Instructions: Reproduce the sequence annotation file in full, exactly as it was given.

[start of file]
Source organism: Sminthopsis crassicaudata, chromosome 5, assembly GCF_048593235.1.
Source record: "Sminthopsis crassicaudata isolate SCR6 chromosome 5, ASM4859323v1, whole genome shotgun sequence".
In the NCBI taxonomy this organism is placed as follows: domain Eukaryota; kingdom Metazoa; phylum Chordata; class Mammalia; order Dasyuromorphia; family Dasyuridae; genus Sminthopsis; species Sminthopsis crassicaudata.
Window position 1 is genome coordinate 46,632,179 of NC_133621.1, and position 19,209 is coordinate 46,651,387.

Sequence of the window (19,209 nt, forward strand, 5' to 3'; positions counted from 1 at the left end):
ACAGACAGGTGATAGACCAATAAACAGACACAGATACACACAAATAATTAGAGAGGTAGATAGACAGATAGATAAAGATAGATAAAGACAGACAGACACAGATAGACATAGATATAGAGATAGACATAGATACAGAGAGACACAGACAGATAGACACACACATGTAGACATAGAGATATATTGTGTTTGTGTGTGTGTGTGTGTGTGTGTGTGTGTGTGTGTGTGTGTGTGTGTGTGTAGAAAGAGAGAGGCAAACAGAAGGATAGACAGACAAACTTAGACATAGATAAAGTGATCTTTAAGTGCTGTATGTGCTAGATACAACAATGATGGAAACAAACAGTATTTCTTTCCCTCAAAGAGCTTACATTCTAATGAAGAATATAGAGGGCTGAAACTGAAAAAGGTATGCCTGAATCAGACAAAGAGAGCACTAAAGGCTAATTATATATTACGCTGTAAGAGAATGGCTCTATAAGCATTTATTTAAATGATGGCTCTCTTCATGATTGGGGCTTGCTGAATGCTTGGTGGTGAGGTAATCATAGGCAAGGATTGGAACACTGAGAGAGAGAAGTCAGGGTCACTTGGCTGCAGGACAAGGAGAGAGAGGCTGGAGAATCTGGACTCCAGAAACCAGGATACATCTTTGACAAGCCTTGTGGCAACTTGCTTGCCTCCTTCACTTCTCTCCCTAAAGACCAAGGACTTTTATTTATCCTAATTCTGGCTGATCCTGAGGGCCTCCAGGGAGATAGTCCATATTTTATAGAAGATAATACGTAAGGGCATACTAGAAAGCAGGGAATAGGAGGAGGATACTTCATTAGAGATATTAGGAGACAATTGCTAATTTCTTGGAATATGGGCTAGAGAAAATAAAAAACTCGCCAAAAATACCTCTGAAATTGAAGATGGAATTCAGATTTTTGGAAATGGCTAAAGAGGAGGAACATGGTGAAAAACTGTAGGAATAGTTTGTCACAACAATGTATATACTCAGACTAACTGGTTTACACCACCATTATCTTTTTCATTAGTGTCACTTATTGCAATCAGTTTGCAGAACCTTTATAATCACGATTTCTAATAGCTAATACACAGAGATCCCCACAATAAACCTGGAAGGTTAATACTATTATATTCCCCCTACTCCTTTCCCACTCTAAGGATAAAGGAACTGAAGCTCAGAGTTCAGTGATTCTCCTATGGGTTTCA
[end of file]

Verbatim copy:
Source organism: Sminthopsis crassicaudata, chromosome 5, assembly GCF_048593235.1.
Source record: "Sminthopsis crassicaudata isolate SCR6 chromosome 5, ASM4859323v1, whole genome shotgun sequence".
In the NCBI taxonomy this organism is placed as follows: domain Eukaryota; kingdom Metazoa; phylum Chordata; class Mammalia; order Dasyuromorphia; family Dasyuridae; genus Sminthopsis; species Sminthopsis crassicaudata.
Window position 1 is genome coordinate 46,632,179 of NC_133621.1, and position 19,209 is coordinate 46,651,387.

Sequence of the window (19,209 nt, forward strand, 5' to 3'; positions counted from 1 at the left end):
ACAGACAGGTGATAGACCAATAAACAGACACAGATACACACAAATAATTAGAGAGGTAGATAGACAGATAGATAAAGATAGATAAAGACAGACAGACACAGATAGACATAGATATAGAGATAGACATAGATACAGAGAGACACAGACAGATAGACACACACATGTAGACATAGAGATATATTGTGTTTGTGTGTGTGTGTGTGTGTGTGTGTGTGTGTGTGTGTGTGTGTGTGTGTGTAGAAAGAGAGAGGCAAACAGAAGGATAGACAGACAAACTTAGACATAGATAAAGTGATCTTTAAGTGCTGTATGTGCTAGATACAACAATGATGGAAACAAACAGTATTTCTTTCCCTCAAAGAGCTTACATTCTAATGAAGAATATAGAGGGCTGAAACTGAAAAAGGTATGCCTGAATCAGACAAAGAGAGCACTAAAGGCTAATTATATATTACGCTGTAAGAGAATGGCTCTATAAGCATTTATTTAAATGATGGCTCTCTTCATGATTGGGGCTTGCTGAATGCTTGGTGGTGAGGTAATCATAGGCAAGGATTGGAACACTGAGAGAGAGAAGTCAGGGTCACTTGGCTGCAGGACAAGGAGAGAGAGGCTGGAGAATCTGGACTCCAGAAACCAGGATACATCTTTGACAAGCCTTGTGGCAACTTGCTTGCCTCCTTCACTTCTCTCCCTAAAGACCAAGGACTTTTATTTATCCTAATTCTGGCTGATCCTGAGGGCCTCCAGGGAGATAGTCCATATTTTATAGAAGATAATACGTAAGGGCATACTAGAAAGCAGGGAATAGGAGGAGGATACTTCATTAGAGATATTAGGAGACAATTGCTAATTTCTTGGAATATGGGCTAGAGAAAATAAAAAACTCGCCAAAAATACCTCTGAAATTGAAGATGGAATTCAGATTTTTGGAAATGGCTAAAGAGGAGGAACATGGTGAAAAACTGTAGGAATAGTTTGTCACAACAATGTATATACTCAGACTAACTGGTTTACACCACCATTATCTTTTTCATTAGTGTCACTTATTGCAATCAGTTTGCAGAACCTTTATAATCACGATTTCTAATAGCTAATACACAGAGATCCCCACAATAAACCTGGAAGGTTAATACTATTATATTCCCCCTACTCCTTTCCCACTCTAAGGATAAAGGAACTGAAGCTCAGAGTTCAGTGATTCTCCTATGGGTTTCA